Connecting to country

Tuesday, September 27, 2022
Connecting to country
Connecting to country for the benefit of our Indigenous community is what Matthew Crook finds most rewarding in his role as a mental health clinician.

Matthew was one of 10 Aboriginal Mental Health trainees employed across the state in 2019 as part of an initiative to expand the Indigenous mental health workforce.

He now holds a Bachelor of Science (Mental Health) and is a valued member of Bendigo Health’s Community Care Units (CCU).  Here he uses his knowledge of indigenous family structure and relationships with the land as he helps individuals work toward mental wellness.

Matthew said due to inherited trauma there is still a barrier between many indigenous communities and mainstream health services. “Unfortunately it’s not that far back to the sixties and seventies when the treatment of aboriginal people was still pretty poor,” he said. “Many indigenous health conditions are socioeconomic related, which is why my university studies had a cultural slant. Practice care plans focused on health issues more commonly experienced by Indigenous communities.”

Working at the 12-bed unit, Matthew helps patients achieve a goal of living independently through long-term rehabilitation. Participants engage in a rotation of life skill activities covering cooking and nutrition, managing anxiety, shopping and travel training and applying for housing. Since working at the CCU Matthew has introduced activities to foster a connection with nature - fishing, bush walks, cycling and the caring for chooks are all on the agenda.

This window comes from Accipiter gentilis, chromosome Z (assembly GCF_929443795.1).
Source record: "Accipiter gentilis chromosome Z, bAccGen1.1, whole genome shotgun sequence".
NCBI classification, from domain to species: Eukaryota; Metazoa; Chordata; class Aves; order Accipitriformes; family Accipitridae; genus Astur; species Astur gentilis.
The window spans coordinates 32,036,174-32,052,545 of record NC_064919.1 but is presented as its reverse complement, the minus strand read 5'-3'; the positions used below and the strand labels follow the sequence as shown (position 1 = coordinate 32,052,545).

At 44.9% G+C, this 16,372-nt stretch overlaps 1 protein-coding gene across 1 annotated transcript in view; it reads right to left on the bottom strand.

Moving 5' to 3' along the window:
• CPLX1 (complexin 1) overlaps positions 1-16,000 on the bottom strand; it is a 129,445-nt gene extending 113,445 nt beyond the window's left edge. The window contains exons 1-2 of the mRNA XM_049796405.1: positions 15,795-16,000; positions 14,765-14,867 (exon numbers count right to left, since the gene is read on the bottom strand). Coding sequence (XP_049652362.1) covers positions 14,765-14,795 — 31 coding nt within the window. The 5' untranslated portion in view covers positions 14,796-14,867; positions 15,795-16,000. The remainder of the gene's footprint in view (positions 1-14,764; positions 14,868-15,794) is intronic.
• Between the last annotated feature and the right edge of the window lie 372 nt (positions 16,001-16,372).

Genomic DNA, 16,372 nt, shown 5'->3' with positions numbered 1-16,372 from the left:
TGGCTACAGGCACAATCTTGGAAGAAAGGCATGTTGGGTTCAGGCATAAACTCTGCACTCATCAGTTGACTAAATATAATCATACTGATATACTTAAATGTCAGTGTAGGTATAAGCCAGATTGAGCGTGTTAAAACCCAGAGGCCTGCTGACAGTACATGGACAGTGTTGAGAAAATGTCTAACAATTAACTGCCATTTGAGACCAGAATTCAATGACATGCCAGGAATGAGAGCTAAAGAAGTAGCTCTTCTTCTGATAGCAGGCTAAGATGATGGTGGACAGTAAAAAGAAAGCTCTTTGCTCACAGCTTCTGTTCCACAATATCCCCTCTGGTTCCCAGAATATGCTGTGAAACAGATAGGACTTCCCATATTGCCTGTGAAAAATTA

“Being able to work closely with people here is good. I like helping the Indigenous clients who come through and making sure they are getting the mental health support they need. A lot of the times they won’t talk to other people and want to hide things from others. Once we build a rapport and they know who I am, usually they are quite open,” he said.

Matthew also helps with ad-hoc education for Bendigo Health staff.

“I have quite a lot of staff ask questions about family structures and why things are the way they are. It’s all about cultural awareness and offering good pathways for clients they are working with,” he said.

“My hope is I can give people the skills to pass onto others, even just the confidence to ask family members about something.”